STARKVILLE, Miss. -- Mississippi fruit growers need look no further than their smartphones or laptops when searching for a second opinion on chill hour accumulation.
The Mississippi State University Extension Service has launched Chill Hours, an app that helps growers assess growing conditions that affect plant physiology and prepare for the upcoming growing season.
BILOXI, Miss. -- Farmers market vendors and cottage food industry owners are invited to expand their knowledge at a Feb. 24 workshop covering food safety basics and regulations for processing acidified foods in Mississippi.
RAYMOND, Miss. -- Greenhouse tomato growers and other interested individuals are invited to attend the 27th annual Mississippi Greenhouse Tomato Short Course March 7 and 8.
Experts with the Mississippi State University Extension Service, the Mississippi Agricultural and Forestry Experiment Station, and Auburn University will present the latest production information. Experienced growers and industry professionals from around the U.S. also will speak.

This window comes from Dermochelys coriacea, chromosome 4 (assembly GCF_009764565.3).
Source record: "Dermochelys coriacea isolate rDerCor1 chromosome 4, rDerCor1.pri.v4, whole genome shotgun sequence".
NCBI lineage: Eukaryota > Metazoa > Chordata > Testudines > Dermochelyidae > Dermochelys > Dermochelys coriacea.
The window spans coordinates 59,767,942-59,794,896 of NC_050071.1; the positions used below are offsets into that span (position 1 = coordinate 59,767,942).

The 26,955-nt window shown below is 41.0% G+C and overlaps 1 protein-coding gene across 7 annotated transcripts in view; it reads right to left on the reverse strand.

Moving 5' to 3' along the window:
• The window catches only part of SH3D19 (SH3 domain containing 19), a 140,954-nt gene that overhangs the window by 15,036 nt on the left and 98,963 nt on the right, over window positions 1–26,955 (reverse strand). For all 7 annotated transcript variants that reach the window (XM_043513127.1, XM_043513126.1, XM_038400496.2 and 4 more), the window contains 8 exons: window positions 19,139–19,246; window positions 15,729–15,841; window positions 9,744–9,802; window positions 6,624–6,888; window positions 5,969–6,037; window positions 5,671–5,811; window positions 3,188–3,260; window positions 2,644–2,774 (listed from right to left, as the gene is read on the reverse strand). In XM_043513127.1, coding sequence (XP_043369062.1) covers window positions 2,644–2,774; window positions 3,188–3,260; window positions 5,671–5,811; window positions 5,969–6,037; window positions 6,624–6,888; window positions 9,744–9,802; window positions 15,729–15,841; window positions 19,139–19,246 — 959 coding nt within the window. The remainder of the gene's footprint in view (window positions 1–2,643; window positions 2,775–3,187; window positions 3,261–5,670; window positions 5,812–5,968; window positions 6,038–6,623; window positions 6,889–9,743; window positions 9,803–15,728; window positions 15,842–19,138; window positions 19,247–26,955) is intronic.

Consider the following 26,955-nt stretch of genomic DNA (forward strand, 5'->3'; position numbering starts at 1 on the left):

The short course will be at the Eagle Ridge Conference Center, located at 1500 Raymond Lake Road in Raymond.
VERONA, Miss. -- Produce growers can learn the latest research on production methods and disease management at a two-day workshop Feb. 9-10.
The Mississippi State University Extension Service and the Mississippi Agricultural and Forestry Experiment Station will host the North Mississippi Fruit and Vegetable Conference at the Lee County Agri-Center at 5395 Miss. Hwy. 145 in Verona.
The conference will be held at the facility's Magnolia building.
STARKVILLE, Miss. -- Good seasons for cotton and corn should increase Mississippi's agronomic crops production value by 12.5 percent increase in 2016.
Brian Williams, agricultural economist with the Mississippi State University Extension Service, said most crops had a good year despite the extended drought.
"Fortunately, the drought came late in the season when most crops were past the critical stages," Williams said. "Total production was up, and the value on crops was also up, thanks to cotton and corn."